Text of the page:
While Sumi ink and the brushes I use may be of the kind associated with Zen Buddhism and Asian art in general – I’ve done my own thing with the Sumi ink medium; my dog portraits are my own invention. Due to my subject matter I’ve needed crisp details like whiskers so I use the dip pen in addition to the brush-and-ink techniques.

I do, in the philosophical sense, enjoy a kinship between some of the Zen Buddhist ideas related to this Sumi-ink art form (chiefly: relax! breathe! let-go!) and my own desire to artistically explore joy, beauty, whimsy, visual story-telling and concepts related to good-mental health.

As I’d talked and tried to answer the questions each of my friends took turns looking through the early copy of “Dogs by Sue Clancy”.  When I stopped talking one of them said “It looks like a real book!”

“Oh! What a great comment!! Can I quote you on that?” I asked.

“Yes.” was the reply.

You can see some of my Sumi ink dog portraits on my dog portraits page on my blog: https://sueclancy.com/dog-portraits/

There will be more in upcoming blog posts about “Dogs by Sue Clancy”

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Sue Clancy’s art supplies used for her dog portraits: dip pens, oriental brushes, Sumi ink (liquid and stick) and mixing dishes. Handmade paper isn’t pictured.

 

dog book progress

A Creative Life, artist book, books, Dogs in Art, Sue Draws Dogs

I’ve decided to call my upcoming artist book of dog portraits “Dogs by Sue Clancy”.  Simple and straightforward feels best… so here’s what the cover will look like:

onepagebookcoverimage

Book cover design for an upcoming artist book by Clancy that will be available via Amazon and wherever books are sold and here: https://store.bookbaby.com/book/Dogs-By-Sue-Clancy

 

happy doggy new year

A Creative Life, animals in art, art exhibit, art gallery, artist book, artistic inspirations, books, dog portrait, Dogs in Art, fine art, Sue Draws Dogs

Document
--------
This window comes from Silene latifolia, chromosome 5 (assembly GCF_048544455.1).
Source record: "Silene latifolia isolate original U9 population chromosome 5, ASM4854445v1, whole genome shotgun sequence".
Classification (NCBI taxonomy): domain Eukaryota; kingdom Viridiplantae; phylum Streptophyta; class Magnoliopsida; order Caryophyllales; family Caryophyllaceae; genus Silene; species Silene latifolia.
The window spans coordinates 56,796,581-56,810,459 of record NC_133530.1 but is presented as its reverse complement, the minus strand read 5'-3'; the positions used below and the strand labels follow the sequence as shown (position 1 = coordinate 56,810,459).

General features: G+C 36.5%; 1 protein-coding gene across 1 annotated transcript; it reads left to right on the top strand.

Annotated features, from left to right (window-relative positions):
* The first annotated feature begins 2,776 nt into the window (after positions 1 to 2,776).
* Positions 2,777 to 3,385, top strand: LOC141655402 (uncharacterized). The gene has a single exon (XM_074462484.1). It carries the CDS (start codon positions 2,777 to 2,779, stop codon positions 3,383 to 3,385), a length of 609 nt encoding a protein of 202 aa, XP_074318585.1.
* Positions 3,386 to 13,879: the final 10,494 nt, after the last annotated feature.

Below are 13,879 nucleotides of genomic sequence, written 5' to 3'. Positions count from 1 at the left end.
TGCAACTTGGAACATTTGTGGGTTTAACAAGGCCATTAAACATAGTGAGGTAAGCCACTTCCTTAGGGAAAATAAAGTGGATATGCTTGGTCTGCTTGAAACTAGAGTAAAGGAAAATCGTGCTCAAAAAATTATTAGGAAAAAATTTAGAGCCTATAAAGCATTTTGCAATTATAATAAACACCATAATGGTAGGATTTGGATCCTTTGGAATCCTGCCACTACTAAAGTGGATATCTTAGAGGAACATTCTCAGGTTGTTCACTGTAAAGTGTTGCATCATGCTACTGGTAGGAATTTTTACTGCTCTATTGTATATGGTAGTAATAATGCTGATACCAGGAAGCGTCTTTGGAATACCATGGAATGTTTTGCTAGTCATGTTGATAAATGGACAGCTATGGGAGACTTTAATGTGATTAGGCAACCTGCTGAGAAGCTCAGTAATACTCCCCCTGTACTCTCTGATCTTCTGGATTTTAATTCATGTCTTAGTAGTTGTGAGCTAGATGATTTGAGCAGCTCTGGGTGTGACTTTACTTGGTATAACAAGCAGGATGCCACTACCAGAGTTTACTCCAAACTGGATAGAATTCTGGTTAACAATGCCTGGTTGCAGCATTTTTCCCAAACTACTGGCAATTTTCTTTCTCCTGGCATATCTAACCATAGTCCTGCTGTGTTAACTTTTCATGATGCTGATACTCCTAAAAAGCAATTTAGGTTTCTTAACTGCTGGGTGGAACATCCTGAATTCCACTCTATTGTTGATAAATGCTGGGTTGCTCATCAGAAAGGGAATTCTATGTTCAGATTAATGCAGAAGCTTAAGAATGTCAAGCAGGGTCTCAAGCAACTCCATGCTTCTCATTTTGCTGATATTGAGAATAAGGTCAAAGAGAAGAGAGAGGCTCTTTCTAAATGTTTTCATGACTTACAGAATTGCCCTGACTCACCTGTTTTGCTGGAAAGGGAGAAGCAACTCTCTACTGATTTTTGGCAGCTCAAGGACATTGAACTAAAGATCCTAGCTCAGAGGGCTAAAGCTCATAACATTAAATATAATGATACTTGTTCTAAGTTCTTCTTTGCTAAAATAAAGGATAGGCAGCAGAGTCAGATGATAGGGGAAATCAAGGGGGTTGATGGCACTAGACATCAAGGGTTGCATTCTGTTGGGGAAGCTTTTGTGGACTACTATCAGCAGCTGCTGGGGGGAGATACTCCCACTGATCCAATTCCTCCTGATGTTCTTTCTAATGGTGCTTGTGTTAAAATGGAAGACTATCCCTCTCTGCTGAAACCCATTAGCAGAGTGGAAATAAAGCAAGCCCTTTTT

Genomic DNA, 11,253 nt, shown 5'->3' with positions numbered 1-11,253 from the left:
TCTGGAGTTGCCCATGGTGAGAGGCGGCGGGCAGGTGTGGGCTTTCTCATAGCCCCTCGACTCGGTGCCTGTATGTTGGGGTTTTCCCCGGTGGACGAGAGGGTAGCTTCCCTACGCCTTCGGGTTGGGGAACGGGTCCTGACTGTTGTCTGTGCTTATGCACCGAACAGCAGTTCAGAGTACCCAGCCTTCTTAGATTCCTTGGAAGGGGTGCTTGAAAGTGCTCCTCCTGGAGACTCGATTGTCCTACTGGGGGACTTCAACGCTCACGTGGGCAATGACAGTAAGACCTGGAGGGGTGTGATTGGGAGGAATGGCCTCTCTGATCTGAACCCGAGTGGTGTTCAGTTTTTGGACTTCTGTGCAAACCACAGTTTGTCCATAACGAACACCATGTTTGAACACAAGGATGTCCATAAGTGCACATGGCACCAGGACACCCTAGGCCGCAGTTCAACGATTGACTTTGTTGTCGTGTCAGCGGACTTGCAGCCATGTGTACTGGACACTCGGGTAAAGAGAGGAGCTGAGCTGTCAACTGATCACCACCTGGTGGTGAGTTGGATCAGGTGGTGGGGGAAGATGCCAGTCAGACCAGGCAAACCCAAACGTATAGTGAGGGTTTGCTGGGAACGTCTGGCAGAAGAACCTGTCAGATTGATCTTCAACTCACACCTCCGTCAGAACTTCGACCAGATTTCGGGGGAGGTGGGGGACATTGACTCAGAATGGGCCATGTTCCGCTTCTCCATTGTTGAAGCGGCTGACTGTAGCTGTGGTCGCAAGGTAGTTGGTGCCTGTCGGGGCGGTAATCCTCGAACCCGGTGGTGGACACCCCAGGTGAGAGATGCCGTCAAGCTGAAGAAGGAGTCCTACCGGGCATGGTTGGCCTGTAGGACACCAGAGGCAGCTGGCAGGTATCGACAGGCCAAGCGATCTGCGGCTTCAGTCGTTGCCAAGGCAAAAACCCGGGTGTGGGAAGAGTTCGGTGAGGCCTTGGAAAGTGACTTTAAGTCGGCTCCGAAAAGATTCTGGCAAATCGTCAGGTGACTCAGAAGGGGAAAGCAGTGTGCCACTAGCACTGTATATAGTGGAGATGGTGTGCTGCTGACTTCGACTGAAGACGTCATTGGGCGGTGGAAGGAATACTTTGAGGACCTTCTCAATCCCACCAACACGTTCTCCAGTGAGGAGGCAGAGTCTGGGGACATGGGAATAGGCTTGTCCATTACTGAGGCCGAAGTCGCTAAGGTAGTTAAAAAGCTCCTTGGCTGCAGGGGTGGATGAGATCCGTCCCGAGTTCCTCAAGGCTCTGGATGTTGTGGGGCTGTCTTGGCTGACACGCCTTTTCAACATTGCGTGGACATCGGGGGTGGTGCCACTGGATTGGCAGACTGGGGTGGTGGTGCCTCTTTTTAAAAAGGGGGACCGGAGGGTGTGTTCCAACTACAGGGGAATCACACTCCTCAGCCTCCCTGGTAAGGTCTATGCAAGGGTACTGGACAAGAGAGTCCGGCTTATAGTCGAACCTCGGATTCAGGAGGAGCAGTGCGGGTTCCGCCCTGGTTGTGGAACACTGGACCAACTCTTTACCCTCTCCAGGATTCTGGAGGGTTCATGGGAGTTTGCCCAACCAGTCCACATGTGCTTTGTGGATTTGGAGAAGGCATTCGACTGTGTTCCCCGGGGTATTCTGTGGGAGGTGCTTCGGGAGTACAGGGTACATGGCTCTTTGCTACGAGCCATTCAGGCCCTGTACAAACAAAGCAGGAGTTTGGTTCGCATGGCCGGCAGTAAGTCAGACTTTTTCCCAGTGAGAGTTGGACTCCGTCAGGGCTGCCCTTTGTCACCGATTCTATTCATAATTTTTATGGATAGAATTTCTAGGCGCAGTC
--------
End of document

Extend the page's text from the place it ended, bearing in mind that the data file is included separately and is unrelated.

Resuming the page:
I worry about human adults. I worry that people forget to play. This worry has included me.

So I’ve been trying to do something about that. Dog portraits are my effort to remember to play. I’ve been purposefully spending time enjoying something and making notes and in the process I created an art exhibit’s worth of artworks. Yes, 32 of my dog portraits are currently scheduled for an exhibit at Caplan Art Designs www.caplanartdesigns.com in the new year, Jan 2017!  So here’s hoping that other people see my artwork – and the whimsy there and play a little too!

As a separate project I’ve also been working on a printed artist book of my dog portraits. The concept behind both the art exhibit and the potential book is the same: collecting pleasant thoughts and describing those thoughts using imaginary dog characters (based on a real-life dog breed) in order to highlight the pleasant feelings.  This idea has its roots in healthy mental health habits and the practice of happiness; creating gratitude lists, purposefully turning ones thoughts toward pleasant things, playing with ones imagination, and a meditative practice of enjoying  time, memory, attention and whimsy.

Dogs were selected as characters because for me dogs of all breeds represent a joyful exuberant delight at being alive.

I’m thinking that the book – which I’ll call “Dogs by Sue Clancy” – will be another artist book by me, an artistic expression of its own. More than an exhibit catalog or a collection of reproductions of a body of artistic works the book “Dogs by Sue Clancy” is being organized around an artistic idea – the one I mentioned above: collecting pleasant thoughts and describing those thoughts using imaginary dog characters (based on a real-life dog breed) in order to highlight the pleasant feelings.  The book will not be at the art exhibit – it’ll be its own separate thing…

Now, why does it matter that we think of pleasant things and seek to provoke pleasant feelings? Why is it so important to me that I’ve spent all this time to make both an art exhibit and a potential book filled with “pleasantness”?